They spent the rest of the afternoon and evening working all of Sam’s hair into the existing braid, taking turns handling the hair and the braid. It was frustrating work and Dean took several breaks to get the whisky bottle from the car and some take-out dinner from the diner.
After they curled the braid up and left it next to Sam’s pillow on the bed they saluted each other with a last tumbler of whisky.
“Here’s hoping for the best,” Dean said. Sam raised his glass in response and clinked it to Dean’s.
When they went to bed that night, Sam still had the beanie on, and Dean ran his hand over it, pulling it off slowly. Sam closed his eyes tightly, his lips in a straight line like he was trying to deny all of it.
Dean searched his mind for something to say and came up blank, he didn’t want to make it worse. He settled for running his hand through Sam’s short hair, scratching his nails in all the places that normally relaxed Sam enough to sleep. A small smile finally appeared on Sam’s face, and his eyes opened, searching Dean’s. He closed them again and drifted off to sleep. Dean set the beanie on the bedside table and curled himself into Sam’s side, holding him close.
Sam was awakened as the Tzizimite was removing the hair rope from next to his pillow.
“So this is goodbye then?” Sam asked, surprised that the thing had allowed him to be awake this time.
“Unless you’d like me to braid your hair one last time,” the small man said with an eerily wide sharp-toothed grin.
“Don’t have enough to braid anymore, it’s all in your gift there,” Sam said pointing at the rope that the man held in his delicate hands.
“I thank you for your gift, Sam Winchester. One of the finest I’ve ever received, hair coated in an angel’s grace is a prize I never knew I sought. Consider yourself unmarked and blessed,” the man bowed deeply to Sam and left without opening a door.
Sam woke Dean up then, even though the sun was barely on the rise. “Dean, he’s gone. I’m okay now.”
“So, you still wanna go see it?” Dean asked when Sam joined him in the bathroom after situating his crutches just outside the doorway. “Sunrise is gonna happen soon. It’s supposed to be the best way to see it for the first time.”
“What, the Grand Canyon? Hell yeah, we deserve it after all of this, I feel like a total idiot that I haven’t even gone out there to look,” Sam answered, re-adjusting his I-Caught-A-Jackalope embroidered beanie that Dean had bought him at the gift shop yesterday. He had lost a lot of hair to the Tzizimite, and it was enough of a change that he felt self-conscious and a little cold. The beanie helped with both things.
“Good, I never got a chance to push you around in the wheelchair,” Dean said.
“You haven’t recently taken a big life insurance policy out on me, right?” Sam teased.
“Now why didn’t I think of that? You’ve been watching too much, ‘Murder She Wrote,'” Dean snarked back. He dashed out to the car and wrestled the wheelchair out of the trunk. He brought it around to where Sam was waiting just outside their cabin. Sam hopped into the wheelchair, handing the crutches to Dean. He found a place to clip them onto the back of the chair. He pushed Sam along the paved trail to the nearest lookout spot.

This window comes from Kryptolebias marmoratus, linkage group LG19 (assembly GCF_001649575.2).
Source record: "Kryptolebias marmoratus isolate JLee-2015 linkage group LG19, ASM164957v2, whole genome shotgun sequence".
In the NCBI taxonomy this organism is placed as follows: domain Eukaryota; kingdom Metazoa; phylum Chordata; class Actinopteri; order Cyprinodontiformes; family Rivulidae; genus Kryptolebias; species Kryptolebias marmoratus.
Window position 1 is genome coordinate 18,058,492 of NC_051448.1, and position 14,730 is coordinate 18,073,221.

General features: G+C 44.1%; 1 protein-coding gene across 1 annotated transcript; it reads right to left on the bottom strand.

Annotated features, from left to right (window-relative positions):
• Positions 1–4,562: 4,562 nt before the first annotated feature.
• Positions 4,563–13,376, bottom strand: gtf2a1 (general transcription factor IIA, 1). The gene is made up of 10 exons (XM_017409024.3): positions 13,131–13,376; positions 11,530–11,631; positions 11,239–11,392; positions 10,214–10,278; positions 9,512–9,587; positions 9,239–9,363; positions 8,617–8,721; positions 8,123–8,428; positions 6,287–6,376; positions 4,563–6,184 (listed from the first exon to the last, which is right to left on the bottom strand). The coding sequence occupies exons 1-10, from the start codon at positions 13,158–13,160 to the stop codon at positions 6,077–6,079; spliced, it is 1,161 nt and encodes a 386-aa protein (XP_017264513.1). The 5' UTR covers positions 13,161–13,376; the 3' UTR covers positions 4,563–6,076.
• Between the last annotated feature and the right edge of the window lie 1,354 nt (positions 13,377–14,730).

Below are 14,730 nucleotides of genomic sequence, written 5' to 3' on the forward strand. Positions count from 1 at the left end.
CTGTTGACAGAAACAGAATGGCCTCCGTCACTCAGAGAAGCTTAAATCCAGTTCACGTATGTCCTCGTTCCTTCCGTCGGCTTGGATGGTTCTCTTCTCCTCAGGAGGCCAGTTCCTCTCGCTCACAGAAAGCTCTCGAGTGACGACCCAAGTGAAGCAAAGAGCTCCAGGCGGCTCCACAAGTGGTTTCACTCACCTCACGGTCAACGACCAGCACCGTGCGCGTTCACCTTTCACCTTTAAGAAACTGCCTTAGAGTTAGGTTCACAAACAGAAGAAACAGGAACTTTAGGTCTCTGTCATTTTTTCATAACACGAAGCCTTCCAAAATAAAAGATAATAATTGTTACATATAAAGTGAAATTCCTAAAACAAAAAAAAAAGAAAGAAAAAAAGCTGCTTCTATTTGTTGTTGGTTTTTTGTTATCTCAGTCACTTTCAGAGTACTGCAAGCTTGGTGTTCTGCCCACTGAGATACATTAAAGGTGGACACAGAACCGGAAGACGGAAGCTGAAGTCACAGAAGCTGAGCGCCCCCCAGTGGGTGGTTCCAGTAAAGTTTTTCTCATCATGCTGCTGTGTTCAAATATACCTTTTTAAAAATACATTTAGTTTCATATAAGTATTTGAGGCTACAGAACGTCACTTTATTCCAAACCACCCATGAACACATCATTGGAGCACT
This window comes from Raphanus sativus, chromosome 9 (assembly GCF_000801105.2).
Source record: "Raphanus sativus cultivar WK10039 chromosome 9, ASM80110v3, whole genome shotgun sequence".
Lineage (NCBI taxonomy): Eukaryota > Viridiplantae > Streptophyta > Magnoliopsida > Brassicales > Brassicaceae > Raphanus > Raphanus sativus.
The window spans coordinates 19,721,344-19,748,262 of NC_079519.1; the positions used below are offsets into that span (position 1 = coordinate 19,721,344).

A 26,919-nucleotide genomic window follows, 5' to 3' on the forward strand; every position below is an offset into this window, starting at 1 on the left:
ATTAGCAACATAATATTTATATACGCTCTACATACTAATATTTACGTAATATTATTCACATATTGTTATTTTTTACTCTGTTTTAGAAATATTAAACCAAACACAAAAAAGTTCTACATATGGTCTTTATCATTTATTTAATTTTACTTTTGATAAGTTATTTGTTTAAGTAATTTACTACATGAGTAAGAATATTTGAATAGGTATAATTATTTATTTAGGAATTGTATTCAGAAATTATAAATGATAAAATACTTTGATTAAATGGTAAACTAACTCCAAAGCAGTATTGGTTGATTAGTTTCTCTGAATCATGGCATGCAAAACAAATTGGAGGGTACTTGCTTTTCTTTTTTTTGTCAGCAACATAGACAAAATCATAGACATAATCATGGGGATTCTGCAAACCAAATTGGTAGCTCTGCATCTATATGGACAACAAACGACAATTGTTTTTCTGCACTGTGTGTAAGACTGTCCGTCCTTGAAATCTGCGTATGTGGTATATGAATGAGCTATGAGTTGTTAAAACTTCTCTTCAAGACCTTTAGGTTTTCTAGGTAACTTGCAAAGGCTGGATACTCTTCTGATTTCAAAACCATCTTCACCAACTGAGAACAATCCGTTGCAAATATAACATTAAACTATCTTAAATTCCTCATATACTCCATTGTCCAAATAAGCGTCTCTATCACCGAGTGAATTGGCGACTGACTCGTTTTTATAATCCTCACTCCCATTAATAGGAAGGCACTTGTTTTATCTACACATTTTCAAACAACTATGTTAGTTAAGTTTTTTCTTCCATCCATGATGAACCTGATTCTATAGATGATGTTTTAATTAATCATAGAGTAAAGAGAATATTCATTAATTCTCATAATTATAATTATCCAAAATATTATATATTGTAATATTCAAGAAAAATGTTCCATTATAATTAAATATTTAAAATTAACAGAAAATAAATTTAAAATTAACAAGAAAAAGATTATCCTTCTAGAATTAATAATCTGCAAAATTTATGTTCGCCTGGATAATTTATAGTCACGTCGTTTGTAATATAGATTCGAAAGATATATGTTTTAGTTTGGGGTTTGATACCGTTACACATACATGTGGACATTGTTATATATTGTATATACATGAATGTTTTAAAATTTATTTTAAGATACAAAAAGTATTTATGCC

“Now I see why they call it the Grand Canyon,” Sam said. The sun rose a little higher as they watched together. Sam felt Dean’s hand on his shoulder and reached up to hold it.
“Like I said, spectacular,” Dean said, kneeling next to Sam’s chair and looking at him seriously.
“Dean, you’re missing the sunrise,” Sam said, peeking at Dean sideways.
“I’m watching it reflected in your eyes,” Dean said.
“Cut it out and quite staring at me,” Sam responded, eyes darting between his brother’s still serious face and the spectacular view.
“Hey…uh, Sammy, can I ask you something?” Dean said, rummaging in his jacket pocket.
“Of course.” Sam glanced over to see an utterly terrified look on his brother’s face. “God, Dean, what’s wrong?”
“Nothing…nothing’s wrong. I just want to ask you to wear this,” Dean said, holding out a small velvet box.
Sam accepted the box from him and opened it. A silver ring, carved with runes and one inset diamond winked back at him with the reflected sunlight. Sam closed the box with a loud snap and handed it back to Dean.
Dean’s face fell and he started to put the box away in his jacket.
“Dean, stop, please. That’s not what I…I just wanted to be able to see you and I didn’t want to drop it,” Sam said, turning in the chair to be able to see Dean, desperate to stop his brother from jumping to the opposite conclusion. “Can you…can you put it on me? Please?” Sam asked, holding out his left hand.
The only way to describe Dean’s reaction was to use the word blooming. The joy burst forth on his face and moved through his whole body. He got the ring out of the box and onto Sam’s finger in just a few quick moments as if he was worried Sam would change his mind if he took too long. Sam held his hand out so both of them could see it, with the backdrop of the sunlight drenched canyon. “Thanks, Dean, I love it.”
“I’m sorry it took so long for us to get here, Sammy.”
“You mean to the Grand Canyon?” Sam asked, even though he knew what Dean meant. He just wanted to see if his brother would say it out loud.
Dean shook his head and laughed. “No, to here, right here. You and me, like this.”
“It’s been a journey, hasn’t it? I’m not sorry though, it took as long as it needed to. The point is we got here eventually.”